On July 12, theatre artist Steven Kent died in his home overlooking Echo Park in Los Angeles after a prolonged battle with Parkinson’s Disease and other illnesses. Steven, who was 74, was a professional director, educator, community activist, and advocate committed to the theatre arts as an instrument for transformation and social justice. Notably, in the early 1980s, Steven collaborated with Joseph Chaikin on a translation/adaptation of Samuel Beckett’s Texts For Nothing and How It Is as a theatrical monologue. Mel Gussow of The New York Times wrote that “passing a lifetime in 55 minutes…Texts is a dramatic gem mined from Beckett’s prose.”
When the collaborators approached the famously prickly Beckett about adapting his work, the writer sent back a single white card with “Samuel Beckett” on one side and “You have carte blanche” on the reverse. The piece was revived in the 1990s, directed by Chaikin and featuring Bill Irwin. Steven also collaborated with Chaikin on Sam Shepard’s The War in Heaven.
Based in Los Angeles, Steven was founder and director of the Company Theatre (1967-72) and the Provisional Theatre (1972-82). Across the nation, he directed productions at the New York Shakespeare Festival, Manhattan Theatre Club, Mark Taper Forum, Los Angeles Theatre Center, Illusion Theatre in Minneapolis, 7 Stages in Atlanta, the Guggenheim Museum, Highways Performance Space in Santa Monica, the Edinburgh Festival, and Dance Theater Workshop in New York. He also directed six productions with the Croatian National Theatre in Zagreb and Varazdin, and led workshops with Deena Metzger in Greece and Crete based on The Eleusinian Mysteries. He later directed numerous productions at Tennessee Repertory Theatre and also worked with Jean-Claude Van Itallie on Early Warnings and Bag Lady (with Shami Chaikin).
As an activist committed to social justice, racial equity, and LGBT issues, Steven worked with a diverse range of community-based artists and organization, including Carpetbag Theatre in Kentucky, A Traveling Jewish Theatre in California, Roadside Theatre in Virginia, Junebug Theatre Project in Louisiana, Cornerstone Theater Company in Los Angeles, the Urban Bush Women in New York, Artists Confronting AIDS, the Montana Gay and Lesbian Story Project, AIDS/US/Women, the Road Company in New York, Joan Hotchkis, Jeff McMahon, Jo Carson, Nina Wise, John Fleck, and John O’Neal.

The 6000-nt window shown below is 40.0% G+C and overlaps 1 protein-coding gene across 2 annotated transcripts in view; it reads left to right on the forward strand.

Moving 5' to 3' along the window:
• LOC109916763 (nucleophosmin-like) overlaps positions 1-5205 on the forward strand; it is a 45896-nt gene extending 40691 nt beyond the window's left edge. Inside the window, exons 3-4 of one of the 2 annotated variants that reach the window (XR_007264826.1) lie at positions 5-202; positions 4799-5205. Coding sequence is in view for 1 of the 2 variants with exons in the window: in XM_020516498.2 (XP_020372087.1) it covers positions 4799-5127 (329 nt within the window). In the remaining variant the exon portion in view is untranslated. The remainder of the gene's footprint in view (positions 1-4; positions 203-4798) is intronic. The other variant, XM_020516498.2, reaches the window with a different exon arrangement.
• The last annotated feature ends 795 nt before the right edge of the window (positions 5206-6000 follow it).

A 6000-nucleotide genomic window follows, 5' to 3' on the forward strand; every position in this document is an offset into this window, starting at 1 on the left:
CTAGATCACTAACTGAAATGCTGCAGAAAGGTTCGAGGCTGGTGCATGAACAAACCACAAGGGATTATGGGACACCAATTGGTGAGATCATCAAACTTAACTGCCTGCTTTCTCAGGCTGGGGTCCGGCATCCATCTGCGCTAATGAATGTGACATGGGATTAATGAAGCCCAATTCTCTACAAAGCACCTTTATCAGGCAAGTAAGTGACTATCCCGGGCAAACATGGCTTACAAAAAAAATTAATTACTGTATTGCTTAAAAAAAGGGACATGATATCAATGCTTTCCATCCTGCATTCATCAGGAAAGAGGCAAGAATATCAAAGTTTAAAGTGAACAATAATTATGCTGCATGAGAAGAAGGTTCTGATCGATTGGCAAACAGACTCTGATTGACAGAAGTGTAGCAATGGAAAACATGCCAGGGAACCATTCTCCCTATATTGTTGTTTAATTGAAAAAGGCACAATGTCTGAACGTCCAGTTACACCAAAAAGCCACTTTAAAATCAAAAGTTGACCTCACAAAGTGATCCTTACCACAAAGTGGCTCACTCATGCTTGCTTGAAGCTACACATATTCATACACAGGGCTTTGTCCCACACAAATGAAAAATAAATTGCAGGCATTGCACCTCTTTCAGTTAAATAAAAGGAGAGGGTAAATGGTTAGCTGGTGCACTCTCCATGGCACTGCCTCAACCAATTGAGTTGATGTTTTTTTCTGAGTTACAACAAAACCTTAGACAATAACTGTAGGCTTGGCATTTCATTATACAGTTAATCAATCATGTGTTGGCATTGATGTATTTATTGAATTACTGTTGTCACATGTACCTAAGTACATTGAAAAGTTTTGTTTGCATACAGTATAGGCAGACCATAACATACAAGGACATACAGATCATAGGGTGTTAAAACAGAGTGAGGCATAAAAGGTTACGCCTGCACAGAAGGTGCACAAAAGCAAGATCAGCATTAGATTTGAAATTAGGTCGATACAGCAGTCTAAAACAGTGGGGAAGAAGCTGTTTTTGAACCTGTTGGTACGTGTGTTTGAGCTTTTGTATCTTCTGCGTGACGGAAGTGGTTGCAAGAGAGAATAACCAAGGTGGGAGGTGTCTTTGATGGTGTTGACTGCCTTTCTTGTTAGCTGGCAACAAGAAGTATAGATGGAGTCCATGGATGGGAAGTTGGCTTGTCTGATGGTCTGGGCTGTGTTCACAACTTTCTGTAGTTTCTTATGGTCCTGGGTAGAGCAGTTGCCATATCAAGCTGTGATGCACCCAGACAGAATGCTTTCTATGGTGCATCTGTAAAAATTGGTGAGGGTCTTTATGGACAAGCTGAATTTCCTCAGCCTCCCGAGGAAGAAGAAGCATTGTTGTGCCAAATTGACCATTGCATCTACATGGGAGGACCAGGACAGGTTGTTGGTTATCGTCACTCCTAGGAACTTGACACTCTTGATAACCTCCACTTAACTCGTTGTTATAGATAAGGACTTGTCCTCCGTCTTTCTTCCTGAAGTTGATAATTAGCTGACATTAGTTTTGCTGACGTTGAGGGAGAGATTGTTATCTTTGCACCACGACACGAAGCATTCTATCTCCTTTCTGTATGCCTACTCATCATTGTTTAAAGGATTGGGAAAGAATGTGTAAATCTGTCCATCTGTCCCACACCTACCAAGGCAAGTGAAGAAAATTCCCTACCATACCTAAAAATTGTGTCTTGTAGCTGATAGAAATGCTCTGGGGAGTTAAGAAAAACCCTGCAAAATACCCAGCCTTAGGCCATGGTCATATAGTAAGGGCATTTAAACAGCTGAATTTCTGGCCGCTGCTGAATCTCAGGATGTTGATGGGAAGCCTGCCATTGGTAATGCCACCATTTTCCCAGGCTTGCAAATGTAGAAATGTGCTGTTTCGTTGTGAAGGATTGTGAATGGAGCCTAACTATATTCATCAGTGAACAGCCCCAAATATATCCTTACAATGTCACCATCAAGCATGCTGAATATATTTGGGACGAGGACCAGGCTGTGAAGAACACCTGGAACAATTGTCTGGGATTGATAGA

Steven received three L.A. Drama Critics Circle awards, and an artists in residency grant from the Theatre Communications Group (TCG). A prominent member of Alternate ROOTS, Steven’s extensive work with Southern theatre companies led to his recognition as an honorary citizen of New Orleans. In 1992, he became director of theatre at the University of La Verne (ULV)) in California. His academic work was recognized by the California Educational Theatre Association South as Outstanding University Theatre Professor of the Year. His final ULV production was Chekhov’s The Three Sisters in 2016.
A fiercely dedicated teacher, Steven had many wise adages, including, “We are working to create our future colleagues.” His friend and collaborator Deena Metzger recalls, “Steven created an environment for the actors to be transformed by the role and the play. He brought the same respect and generous expectations to accomplished actors and to students, and called his process Conscious Acting.”
Steven’s files will be archived at the ONE Institute at USC and at the University of LaVerne. He is survived by his partner Ivica Bojcic, his sister Gay Bossart, and many friends at his apartment building, affectionately known as “Laguna Castle,” where he resided since 1975. There will be a private memorial in Los Angeles.
Contributions in Steven’s name may be made to the Theatre Department at the University of La Verne and the ONE Institute at USC.
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